I know I wrote basic gibberish in answer to an array of essay questions. There is no way I could have passed. I saw my conditional acceptance drift away.

I eventually received my grade for that course. I received a B+.

Since then, I became the social worker I sought to become. Courts in Ontario have deemed me to be an expert in Social Work. As for my writing difficulties, I have since authored more than 500 columns for our city newspaper, some 300 articles, some 200 blog posts, 2 books and chapters in several books.

I feel successful in my endeavors.

I credit my success to only one thing: Asking for help when help was needed and accepting the help that was offered. That is the real secret to success.

I continue to ask for help and accept help that is offered to this day.

I am Gary Direnfeld and I am a social worker. Check out all my services and then call me if you need help with a personal issue, mental health concern, child behavior or relationship, divorce or separation issue. I am available in person and by Skype.

If you found this blog of service, please share it with the links below.

Gary Direnfeld, MSW, RSW

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Gary Direnfeld is a social worker. Courts in Ontario, Canada, consider him an expert in social work, marital and family therapy, child development, parent-child relations and custody and access matters. Gary is the host of the TV reality show, Newlywed, Nearly Dead, parenting columnist for the Hamilton Spectator and author of Marriage Rescue: Overcoming the ten deadly sins in failing relationships. Gary maintains a private practice in Dundas and Georgina Ontario, providing a range of services for people in distress. He speaks at conferences and workshops throughout North America.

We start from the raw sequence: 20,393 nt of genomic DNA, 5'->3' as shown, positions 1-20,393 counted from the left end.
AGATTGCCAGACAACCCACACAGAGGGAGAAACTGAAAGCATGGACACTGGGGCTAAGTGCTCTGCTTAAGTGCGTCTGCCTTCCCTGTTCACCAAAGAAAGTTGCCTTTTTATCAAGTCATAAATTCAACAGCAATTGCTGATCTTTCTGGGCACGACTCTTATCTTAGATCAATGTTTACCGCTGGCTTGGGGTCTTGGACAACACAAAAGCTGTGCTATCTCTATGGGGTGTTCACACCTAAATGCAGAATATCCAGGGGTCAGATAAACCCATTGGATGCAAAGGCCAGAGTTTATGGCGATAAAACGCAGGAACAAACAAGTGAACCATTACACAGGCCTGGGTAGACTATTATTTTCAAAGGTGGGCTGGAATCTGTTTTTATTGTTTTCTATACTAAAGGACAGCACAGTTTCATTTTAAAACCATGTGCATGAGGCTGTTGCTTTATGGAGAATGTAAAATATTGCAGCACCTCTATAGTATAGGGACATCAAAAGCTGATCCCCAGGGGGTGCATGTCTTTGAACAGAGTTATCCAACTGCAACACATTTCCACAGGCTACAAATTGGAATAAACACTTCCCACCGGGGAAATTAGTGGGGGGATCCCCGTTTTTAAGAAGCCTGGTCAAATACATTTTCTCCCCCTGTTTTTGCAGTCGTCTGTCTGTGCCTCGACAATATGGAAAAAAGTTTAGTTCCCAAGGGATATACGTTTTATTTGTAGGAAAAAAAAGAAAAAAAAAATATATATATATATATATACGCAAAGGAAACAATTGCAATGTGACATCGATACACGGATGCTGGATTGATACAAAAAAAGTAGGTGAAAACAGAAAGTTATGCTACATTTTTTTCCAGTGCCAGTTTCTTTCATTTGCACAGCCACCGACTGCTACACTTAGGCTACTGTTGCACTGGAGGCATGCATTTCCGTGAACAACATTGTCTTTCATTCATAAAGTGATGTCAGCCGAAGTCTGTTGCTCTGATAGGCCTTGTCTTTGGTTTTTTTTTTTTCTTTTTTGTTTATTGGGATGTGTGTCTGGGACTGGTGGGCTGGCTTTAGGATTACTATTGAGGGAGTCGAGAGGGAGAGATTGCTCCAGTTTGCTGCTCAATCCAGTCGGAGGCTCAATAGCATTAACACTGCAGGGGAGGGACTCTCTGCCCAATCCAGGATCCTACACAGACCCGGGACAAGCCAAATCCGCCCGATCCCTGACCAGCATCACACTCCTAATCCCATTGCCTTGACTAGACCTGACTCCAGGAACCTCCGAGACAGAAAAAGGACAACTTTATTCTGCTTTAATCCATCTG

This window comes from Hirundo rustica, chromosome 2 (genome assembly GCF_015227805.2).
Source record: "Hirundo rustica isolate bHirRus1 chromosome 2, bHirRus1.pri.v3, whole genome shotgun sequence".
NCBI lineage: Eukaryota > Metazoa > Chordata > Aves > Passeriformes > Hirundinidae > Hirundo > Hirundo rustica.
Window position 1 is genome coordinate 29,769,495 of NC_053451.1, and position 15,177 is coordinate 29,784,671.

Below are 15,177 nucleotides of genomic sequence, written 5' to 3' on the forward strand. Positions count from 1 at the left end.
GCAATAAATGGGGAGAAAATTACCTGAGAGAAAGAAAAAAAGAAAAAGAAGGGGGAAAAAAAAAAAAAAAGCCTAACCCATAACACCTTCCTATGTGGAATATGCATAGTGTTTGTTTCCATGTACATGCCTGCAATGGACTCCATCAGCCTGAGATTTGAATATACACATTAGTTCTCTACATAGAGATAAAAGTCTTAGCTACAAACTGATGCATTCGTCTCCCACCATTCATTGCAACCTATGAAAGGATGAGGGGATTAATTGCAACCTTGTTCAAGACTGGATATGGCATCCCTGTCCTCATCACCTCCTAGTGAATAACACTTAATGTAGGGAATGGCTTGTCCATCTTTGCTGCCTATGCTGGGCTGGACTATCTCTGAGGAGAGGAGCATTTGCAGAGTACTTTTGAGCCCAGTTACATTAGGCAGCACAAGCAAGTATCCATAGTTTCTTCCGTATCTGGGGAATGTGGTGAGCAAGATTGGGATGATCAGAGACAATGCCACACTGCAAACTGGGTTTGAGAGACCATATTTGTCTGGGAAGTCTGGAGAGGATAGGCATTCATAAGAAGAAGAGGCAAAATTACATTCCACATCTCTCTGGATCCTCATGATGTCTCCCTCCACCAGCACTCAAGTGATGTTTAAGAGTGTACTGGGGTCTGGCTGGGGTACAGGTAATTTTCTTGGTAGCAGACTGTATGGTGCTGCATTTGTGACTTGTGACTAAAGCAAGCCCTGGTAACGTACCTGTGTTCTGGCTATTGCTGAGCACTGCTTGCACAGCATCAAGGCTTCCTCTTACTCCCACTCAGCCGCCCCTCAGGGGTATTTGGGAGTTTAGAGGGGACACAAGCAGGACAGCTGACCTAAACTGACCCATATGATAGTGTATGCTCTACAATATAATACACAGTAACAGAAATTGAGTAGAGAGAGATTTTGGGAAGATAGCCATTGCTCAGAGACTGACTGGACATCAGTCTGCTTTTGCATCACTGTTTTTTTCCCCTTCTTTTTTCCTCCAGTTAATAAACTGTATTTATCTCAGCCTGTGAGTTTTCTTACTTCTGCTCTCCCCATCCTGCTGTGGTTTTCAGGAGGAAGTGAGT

If your relationship is faltering, then set it as your priority.

Read: Marriage Rescue: Overcoming ten deadly sins in failing relationships

  1. Amazing!
    Funny how life works out for people.

    Love reading your posts.

    Brian Power

  2. Happy New Year Gary.

    Thanks for sharing your struggles.

    I have a similar story of going back to graduate school. I went back as a mature student from a foreign country. The style of education was different from what I was used to. I could not understand basic issues that other students picked up with alacrity. My first semester mid-term in statistics saw me with a D grade. I was so clueless about the grading system that this did not even make sense to me till a fellow student explained how bad it was.

    So I went to the Undergraduate Library and trailed my fingertips along the spines of Introductory textbooks. I found one which had large print and so appeared easy to read. I took that home and started from Chapter 1. I gradually pulled up my grades. After the semester ended, I returned the introductory book. But I decided to purchase that for myself. I never did open the books that the professor prescribed. They remained in the cellaphone wrapping. But I read my introductory book faithfully and devoured the professor’s class notes repeatedly. Today I have 2 journal publications with statistical analyses that I have developed from scratch. There is a Number 3 on the way.

    When I went to the second year, I had to do social psychology. Again I had high-level journal articles which were dense and difficult to read. So I approached the professor – a world renowned social psychologist whose work is often cited in basic texts – and asked her to recommend a basic undergraduate text for me to read. Very surprised, she never the less complied and I purchased a basic text which I read alongside every paper. This kind of scaffolding helped me to cross the initial classes till I found my footing. From those early days of difficulty, no one was more surprised than myself to find myself holding a senior government technical position where this knowledge was of critical use.

    I still hold one of those text books. I carried it back to India and I treasure it.

    I also tell my students in my research classes of the difficulties I faced in clearing my prelim exams before moving to my PhD dissertation. I also had tremendous difficulty in expressing myself in good research language. It was only timely help from my teachers who helped me move past these difficulties.

    They made me a firm believer in giving people the assistance they need to succeed.

    • Many thanks for sharing your story.

      Like yourself, I still have that maroon covered grammar book. It sits on my shelf as a reminder of my experiences. I take it down from time to time to share the experience with clients who are struggling.